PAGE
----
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SandraD1971

Cold Lunches - What To Pack For My Son?

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My son is in first grade and has been diagnosed with Celiac since he was 2 years old. While at daycare, I was able to pack "heatups" so I had a lot more choices for lunch. Since he has been at elementary school there is no access to microwaves so I am packing sandwiches every day. He is getting bored of the food and coming home with his lunch untouched. Any suggestions for packing healthy but interesting lunches? I also can't find a decent sized thermos-bowl.

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We use a kid lunch thermos, like these: http://www.thermos.com/product_catalog.aspx?CatCode=FOOD , and I am sure there are some other cool thermos and lunch container links. My kids really enjoy the warm lunch, and we use ours most days. We have found them very handy for travel too. I would be lost without the thermos!

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It's not a gluten free site, but this one has some good suggestions for packing creative lunches for kids, using leftovers & fairly easy recipes: http://lunchinabox.net/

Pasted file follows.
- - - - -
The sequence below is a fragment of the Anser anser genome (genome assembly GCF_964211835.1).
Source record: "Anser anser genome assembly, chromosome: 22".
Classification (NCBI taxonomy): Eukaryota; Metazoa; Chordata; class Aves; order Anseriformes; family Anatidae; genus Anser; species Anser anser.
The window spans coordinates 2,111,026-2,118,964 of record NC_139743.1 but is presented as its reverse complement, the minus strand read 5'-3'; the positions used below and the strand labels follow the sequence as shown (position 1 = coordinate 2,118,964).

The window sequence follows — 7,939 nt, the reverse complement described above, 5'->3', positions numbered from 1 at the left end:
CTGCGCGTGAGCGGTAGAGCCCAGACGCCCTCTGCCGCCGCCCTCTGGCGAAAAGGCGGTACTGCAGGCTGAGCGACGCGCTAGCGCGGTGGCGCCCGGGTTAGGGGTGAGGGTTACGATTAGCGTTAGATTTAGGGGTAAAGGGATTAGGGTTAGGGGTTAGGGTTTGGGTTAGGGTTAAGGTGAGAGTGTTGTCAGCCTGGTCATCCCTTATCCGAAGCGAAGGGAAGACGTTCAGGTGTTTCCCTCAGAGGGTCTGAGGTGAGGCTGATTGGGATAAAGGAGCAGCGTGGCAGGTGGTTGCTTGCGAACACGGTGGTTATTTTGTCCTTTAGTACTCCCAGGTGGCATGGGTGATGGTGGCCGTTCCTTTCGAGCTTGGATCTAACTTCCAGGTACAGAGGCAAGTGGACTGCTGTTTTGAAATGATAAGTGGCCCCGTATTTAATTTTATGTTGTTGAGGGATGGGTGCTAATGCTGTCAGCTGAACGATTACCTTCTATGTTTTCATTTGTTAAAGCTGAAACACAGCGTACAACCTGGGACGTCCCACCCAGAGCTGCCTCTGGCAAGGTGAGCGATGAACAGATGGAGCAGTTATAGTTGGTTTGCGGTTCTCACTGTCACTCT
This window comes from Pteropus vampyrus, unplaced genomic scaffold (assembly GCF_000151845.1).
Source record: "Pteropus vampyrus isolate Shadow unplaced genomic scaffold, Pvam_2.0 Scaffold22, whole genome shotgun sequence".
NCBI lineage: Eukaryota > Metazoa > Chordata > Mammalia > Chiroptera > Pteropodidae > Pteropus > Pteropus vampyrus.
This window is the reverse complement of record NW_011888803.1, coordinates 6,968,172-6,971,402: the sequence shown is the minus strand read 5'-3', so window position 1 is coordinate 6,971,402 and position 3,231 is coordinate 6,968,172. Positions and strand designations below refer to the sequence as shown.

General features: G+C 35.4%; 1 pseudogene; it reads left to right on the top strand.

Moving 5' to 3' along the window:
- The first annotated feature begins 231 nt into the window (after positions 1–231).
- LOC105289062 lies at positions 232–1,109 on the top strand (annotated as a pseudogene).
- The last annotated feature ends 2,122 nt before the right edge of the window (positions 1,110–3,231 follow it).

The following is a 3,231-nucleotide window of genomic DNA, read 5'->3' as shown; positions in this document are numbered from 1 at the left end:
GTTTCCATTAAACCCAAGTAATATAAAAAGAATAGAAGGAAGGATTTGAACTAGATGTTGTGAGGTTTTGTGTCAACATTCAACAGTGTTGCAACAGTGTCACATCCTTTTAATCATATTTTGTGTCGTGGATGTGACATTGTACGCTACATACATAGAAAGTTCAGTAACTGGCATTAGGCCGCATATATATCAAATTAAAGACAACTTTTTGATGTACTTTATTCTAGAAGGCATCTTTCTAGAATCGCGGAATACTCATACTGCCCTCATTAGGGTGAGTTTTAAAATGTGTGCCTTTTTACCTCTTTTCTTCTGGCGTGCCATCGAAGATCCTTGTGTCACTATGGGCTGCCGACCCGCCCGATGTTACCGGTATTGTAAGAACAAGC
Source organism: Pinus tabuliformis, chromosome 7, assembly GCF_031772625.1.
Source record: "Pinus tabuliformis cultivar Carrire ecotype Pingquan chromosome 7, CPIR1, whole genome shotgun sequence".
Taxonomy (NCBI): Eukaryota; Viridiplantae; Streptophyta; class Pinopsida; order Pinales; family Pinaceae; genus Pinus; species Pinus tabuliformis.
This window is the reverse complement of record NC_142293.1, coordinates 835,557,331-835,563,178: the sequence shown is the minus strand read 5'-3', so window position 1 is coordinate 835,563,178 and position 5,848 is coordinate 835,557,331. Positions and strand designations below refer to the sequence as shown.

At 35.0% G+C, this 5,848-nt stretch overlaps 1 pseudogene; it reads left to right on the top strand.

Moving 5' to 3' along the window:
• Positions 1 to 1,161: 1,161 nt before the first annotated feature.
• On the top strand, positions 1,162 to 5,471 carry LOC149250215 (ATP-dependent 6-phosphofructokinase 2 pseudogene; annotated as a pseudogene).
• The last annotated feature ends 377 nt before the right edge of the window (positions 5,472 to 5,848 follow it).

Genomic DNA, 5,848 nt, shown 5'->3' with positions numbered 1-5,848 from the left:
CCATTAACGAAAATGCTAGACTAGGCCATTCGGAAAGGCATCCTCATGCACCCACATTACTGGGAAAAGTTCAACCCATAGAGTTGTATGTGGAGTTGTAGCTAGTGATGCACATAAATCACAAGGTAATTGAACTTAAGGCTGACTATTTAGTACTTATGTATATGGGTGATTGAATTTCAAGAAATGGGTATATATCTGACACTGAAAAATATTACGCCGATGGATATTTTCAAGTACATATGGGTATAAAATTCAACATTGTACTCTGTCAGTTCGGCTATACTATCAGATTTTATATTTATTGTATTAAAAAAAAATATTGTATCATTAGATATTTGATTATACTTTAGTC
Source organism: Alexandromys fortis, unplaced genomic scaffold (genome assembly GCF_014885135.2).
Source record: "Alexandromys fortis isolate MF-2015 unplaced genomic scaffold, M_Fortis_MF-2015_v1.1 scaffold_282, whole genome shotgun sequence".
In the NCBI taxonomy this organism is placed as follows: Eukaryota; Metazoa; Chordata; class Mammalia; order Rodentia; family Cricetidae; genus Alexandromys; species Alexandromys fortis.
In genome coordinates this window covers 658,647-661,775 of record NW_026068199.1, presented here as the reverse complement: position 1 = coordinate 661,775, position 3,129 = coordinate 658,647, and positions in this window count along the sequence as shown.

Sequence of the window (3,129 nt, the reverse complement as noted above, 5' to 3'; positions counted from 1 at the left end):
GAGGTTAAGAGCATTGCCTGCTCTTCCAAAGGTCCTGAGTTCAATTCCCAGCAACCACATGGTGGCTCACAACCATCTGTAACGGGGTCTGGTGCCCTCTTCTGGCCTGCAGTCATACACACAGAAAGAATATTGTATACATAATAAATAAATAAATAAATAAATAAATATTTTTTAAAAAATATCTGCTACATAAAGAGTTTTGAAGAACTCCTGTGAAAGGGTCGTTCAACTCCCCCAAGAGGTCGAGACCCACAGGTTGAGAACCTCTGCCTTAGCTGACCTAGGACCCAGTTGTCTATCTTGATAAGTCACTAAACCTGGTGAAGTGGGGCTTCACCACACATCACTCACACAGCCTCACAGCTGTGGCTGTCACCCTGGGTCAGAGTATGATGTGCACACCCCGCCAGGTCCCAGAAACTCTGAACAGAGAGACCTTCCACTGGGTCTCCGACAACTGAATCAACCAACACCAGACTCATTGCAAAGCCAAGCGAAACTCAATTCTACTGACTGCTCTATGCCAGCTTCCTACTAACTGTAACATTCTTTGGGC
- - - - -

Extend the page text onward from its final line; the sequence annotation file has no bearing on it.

It's based on the Japanese bento box, but it's not all Japanese recipes. Lots of rice and polenta suggestions. Hummus or nut butter w/veggies to dip is also a good choice, or hard boiled eggs, if he likes them.

Does your son have food allergies? Dairy, eggs, nuts, etc.?

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At that age I often sent in a thermos for my daughter. She loved soup. Especially tomato.

I also got her a chip and dip set. I would fill the middle with hummus or cheese dip or maybe ranch dressing or bean dip. The outside held baby carrots, or tiny corn chips.

Costco sells individual tubs of hummus. Or I would get shelf stable ones from minimus.biz.

She liked apple slices or squeezable applesauce. She also liked cans of Vienna Sausage and fruit cups.

These days I often fix her Teff wraps from La Tortilla Factory. I heat the wrap for maybe 10 seconds in the microwave to soften. Spread it with margarine then some shredded lettuce and meat and/or cheese.